The World’s Largest Military Plane in Production is China’s Y-20

A New Dawn for Chinese Aviation — “11052” is China’s second operation Y-20 heavy transport aircraft. Capable of carrying 66 tons and flying nearly 8,000 km, the Y-20’s massive airframe means that it can also be a heavy aerial refueling tanker, and airborne early warning and control radar plane.

 

On June 15th 2016, the first operational Y-20 heavy transport aircraft entered service into the People’s Liberation Army Air Force (PLAAF). China has now joined the United States and Russia as the only countries which can design and built its own strategic transport aircraft. It’s built by the Xian Aircraft Corporation, and apparently has been assigned the call sign “Roc”, after the giant mythical bird. In fact, of planes still in production, the 200 ton Y-20 is the world’s largest, as it’s larger than the Russian Il-76 and the American C-17A Globemaster ended production in 2015. Continue reading

The Coming Taiwan Independence Surge

The fact that the occupation of the Taiwan legislature by student activists earlier this spring was woefully under-reported, is disappointing for a number of reasons. Primarily, the world missed an opportunity to see the changes in social and political identities sweeping across the island nation. These generational changes that are taking place in Taiwan, along with external factors such as China’s treatment of Hong Kong and its increasing bellicosity in its littoral areas, are going to reshape local politics in a way that suggests in the not-too-distant future, there is going to be a powerful new impetus for independence in Taiwan.

This Taiwanese identity is unlike that of its forbearers. The young lack the hatred over the political killings, and colonial economic exploitation by the KMT authoritarian regime that drove their grandparents’ generation. Nor are they politically timid and quiet like their parents. Their identity, still being fleshed out, is inclusive, absorbing KMT imagery, such as the ROC flag, but assigning new home-grown meanings to it. It includes the KMT as a political party but rejects all of its China-related territorial and cultural claims. At the heart of this identity, as the Sunflower Movement shows, is an immense reverence for Taiwan’s democracy, with which they grew up. Continue reading

Syria Facing U.S. Cyber Attacks in Upcoming Strikes

Operation will be testing lab for cyber war capabilities

U.S. military forces are expected to roll out new cyber warfare capabilities during the anticipated military strike on Syria for its use of a deadly nerve agent, according to military sources.

Targets of cyber attacks likely will include electronic command and control systems used by the Syrian military forces, air defense computers, and other military communications networks. Continue reading

Taiwan jumps into South China Sea fray

China is on the ‘charm’ offensive to rein in Taiwan.

Last week, James Chou, deputy director general of the Taiwanese Ministry of Foreign Affairs, stressed that the disputed islands of the South China Sea were the “undisputed territory” of the ROC. Additionally, Chou expressed a strong desire for the ROC to take part in any multilateral mechanism in resolving the long-standing territorial impasse. He said any resolution of the conflict that did not involve the ROC would be “regrettable”.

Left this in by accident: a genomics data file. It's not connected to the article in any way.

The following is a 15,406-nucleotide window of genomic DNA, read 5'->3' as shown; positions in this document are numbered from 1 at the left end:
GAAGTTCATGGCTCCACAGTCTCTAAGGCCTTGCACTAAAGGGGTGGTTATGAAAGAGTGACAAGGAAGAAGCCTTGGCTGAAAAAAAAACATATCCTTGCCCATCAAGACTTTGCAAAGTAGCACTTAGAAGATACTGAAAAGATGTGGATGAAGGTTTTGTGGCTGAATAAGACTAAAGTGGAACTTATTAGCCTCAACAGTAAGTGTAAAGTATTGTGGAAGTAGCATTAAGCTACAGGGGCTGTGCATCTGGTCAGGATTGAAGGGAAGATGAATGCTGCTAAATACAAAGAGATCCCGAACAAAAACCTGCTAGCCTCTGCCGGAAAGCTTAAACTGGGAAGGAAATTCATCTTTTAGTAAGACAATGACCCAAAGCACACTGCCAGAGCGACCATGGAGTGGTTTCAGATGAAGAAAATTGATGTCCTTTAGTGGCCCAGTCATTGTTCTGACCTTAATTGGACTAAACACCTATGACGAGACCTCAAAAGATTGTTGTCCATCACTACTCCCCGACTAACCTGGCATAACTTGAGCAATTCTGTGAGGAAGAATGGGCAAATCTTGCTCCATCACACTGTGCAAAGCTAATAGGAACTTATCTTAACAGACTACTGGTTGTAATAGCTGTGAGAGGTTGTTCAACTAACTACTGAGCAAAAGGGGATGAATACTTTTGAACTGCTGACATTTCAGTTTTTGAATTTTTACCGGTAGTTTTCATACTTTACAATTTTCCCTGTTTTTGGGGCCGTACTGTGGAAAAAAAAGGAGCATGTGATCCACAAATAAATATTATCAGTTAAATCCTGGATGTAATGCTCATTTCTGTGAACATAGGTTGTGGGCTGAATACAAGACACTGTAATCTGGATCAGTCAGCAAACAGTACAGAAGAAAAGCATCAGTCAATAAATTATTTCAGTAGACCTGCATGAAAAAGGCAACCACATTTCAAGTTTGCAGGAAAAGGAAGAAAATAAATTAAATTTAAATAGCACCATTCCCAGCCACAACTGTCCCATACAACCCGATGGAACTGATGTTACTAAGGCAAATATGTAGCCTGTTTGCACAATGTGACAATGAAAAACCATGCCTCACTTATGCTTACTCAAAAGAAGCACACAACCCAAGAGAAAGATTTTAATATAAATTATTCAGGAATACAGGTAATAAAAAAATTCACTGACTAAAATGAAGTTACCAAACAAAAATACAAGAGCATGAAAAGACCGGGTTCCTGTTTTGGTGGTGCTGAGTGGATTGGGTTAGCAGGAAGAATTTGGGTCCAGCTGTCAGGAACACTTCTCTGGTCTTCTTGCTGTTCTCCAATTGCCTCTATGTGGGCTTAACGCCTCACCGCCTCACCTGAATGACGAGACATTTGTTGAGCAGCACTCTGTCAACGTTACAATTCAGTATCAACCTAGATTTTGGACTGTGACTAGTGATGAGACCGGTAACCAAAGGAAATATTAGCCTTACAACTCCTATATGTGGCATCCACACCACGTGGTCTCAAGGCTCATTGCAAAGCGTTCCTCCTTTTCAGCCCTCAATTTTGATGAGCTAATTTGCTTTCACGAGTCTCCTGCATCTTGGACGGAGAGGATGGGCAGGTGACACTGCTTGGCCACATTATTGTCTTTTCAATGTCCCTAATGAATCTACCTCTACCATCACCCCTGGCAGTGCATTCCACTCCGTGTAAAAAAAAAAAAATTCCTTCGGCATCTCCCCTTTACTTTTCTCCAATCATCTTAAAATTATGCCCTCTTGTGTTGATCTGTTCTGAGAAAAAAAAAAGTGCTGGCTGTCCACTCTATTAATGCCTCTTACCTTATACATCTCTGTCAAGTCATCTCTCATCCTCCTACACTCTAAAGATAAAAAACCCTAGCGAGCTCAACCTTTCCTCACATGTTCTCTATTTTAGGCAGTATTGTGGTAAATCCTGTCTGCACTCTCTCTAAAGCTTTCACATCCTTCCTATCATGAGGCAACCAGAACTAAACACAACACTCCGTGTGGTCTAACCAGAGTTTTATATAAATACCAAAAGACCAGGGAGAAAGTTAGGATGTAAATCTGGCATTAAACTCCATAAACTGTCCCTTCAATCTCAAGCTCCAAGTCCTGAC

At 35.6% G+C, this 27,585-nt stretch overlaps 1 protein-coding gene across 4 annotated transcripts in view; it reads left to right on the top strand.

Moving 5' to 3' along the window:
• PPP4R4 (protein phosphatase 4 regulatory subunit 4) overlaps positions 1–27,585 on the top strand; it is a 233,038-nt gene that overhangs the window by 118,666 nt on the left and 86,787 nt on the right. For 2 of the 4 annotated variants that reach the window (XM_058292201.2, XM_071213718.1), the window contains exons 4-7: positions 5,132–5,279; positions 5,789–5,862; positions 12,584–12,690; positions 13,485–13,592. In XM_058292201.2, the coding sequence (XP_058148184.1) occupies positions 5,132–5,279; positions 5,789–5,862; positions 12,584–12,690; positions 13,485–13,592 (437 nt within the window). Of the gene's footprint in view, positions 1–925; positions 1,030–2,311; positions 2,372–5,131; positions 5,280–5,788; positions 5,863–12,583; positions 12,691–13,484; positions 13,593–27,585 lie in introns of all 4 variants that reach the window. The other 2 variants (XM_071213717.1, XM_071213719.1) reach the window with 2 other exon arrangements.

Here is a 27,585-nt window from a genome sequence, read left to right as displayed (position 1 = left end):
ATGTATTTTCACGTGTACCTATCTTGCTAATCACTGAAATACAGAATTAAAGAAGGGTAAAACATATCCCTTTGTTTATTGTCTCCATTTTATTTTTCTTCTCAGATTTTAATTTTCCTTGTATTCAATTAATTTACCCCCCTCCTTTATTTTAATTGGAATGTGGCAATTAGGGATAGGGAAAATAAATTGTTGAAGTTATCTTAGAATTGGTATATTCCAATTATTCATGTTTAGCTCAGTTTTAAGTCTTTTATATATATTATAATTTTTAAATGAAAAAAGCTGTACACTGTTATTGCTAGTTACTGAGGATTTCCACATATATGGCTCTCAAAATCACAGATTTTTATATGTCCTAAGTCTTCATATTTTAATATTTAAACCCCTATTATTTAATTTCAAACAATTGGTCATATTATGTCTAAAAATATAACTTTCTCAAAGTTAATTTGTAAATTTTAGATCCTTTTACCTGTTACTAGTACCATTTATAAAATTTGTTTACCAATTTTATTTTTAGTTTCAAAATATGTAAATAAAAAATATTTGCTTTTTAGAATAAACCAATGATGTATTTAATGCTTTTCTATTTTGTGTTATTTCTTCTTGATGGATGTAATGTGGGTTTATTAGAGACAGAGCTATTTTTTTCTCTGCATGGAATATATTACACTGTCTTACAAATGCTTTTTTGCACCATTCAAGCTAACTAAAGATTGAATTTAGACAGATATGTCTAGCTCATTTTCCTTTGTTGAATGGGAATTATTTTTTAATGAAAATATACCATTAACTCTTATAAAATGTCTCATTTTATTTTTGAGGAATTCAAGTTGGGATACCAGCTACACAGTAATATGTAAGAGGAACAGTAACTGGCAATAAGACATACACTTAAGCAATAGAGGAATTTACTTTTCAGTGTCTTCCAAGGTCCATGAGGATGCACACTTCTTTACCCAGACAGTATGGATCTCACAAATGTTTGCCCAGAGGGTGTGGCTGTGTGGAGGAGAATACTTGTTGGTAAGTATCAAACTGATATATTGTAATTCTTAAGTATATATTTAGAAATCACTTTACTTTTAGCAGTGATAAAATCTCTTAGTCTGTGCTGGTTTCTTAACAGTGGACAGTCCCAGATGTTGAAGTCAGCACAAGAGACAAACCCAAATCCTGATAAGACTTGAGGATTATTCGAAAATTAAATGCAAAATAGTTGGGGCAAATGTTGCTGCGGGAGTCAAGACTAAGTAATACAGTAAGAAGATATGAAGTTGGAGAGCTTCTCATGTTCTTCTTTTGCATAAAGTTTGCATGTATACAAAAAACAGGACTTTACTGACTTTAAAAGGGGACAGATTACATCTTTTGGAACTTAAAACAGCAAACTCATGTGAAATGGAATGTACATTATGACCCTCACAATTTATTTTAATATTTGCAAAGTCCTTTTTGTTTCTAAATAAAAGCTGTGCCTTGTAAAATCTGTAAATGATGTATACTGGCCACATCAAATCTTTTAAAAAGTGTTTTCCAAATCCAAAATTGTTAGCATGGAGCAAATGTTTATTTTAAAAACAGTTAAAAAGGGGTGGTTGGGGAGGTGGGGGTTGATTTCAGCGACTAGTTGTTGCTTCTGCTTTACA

Chou’s assertion of the “undisputed” nature of Chinese sovereignty in the area echoed the recurring message of the Foreign Ministry of the People’s Republic of China. Both the mainland-based PRC and the ROC maintain the same “nine-dotted line” claim to the vast majority of the South China Sea. It is important to note that the current official policy of both Taipei and Beijing is that there is “one China”, and both governments strongly agree on Chinese sovereignty in the South China Sea. The pivotal disagreement of cross-strait relations hinges on which of the two governments is the legitimate ruler of China itself.

Even more interesting, a high-ranking government official in Taipei has recently called for a ROC-PRC economic alliance in the South China Sea. Chiu Yi, an important member of Taiwan’s ruling Kuomintang (KMT) party and an executive in the state-owned energy company CPC, has called for open cooperation between the PRC and the ROC in extracting resources from the disputed waters: “The seabed around Taiping Island has abundant reserves of oil and natural gas … The merit would be great if a cross-strait joint development project is done.” [3]

The ROC Foreign Ministry’s recently stated desire to participate in any multilateral mechanisms for resolving the maritime dispute is particularly telling. Beijing’s insistence on a strict “one China” policy has excluded Taipei from most international organizations. However, Taipei’s participation in a multilateral, negotiated settlement to the South China Sea impasse would likely strengthen the joint Chinese claims of sovereignty over key islands.

Rumors are now circulating of a grand bargain being negotiated between Taipei and Beijing. Joint PRC-ROC cooperation in the South China Sea may be exchanged for Beijing’s approval of Taipei’s participation in some international organizations. Issues of sovereignty would need to be carefully addressed in any deal, but the potential for mutual benefit is significant.

Joint PRC-ROC cooperation in the South China Sea would also pose a significant challenge for US policy. The US government has been strengthening military ties with the Philippines and Vietnam with the unstated aim of containing Chinese ambitions in the area. Meanwhile, Taiwan has long been a US ally. If Chinese nationalism remains politically ascendant in Taiwan, and a joint PRC-ROC alliance is formed in the South China Sea, the US will find itself in a very awkward position.

Full article: Taiwan jumps into South China Sea fray (Asia Times Online)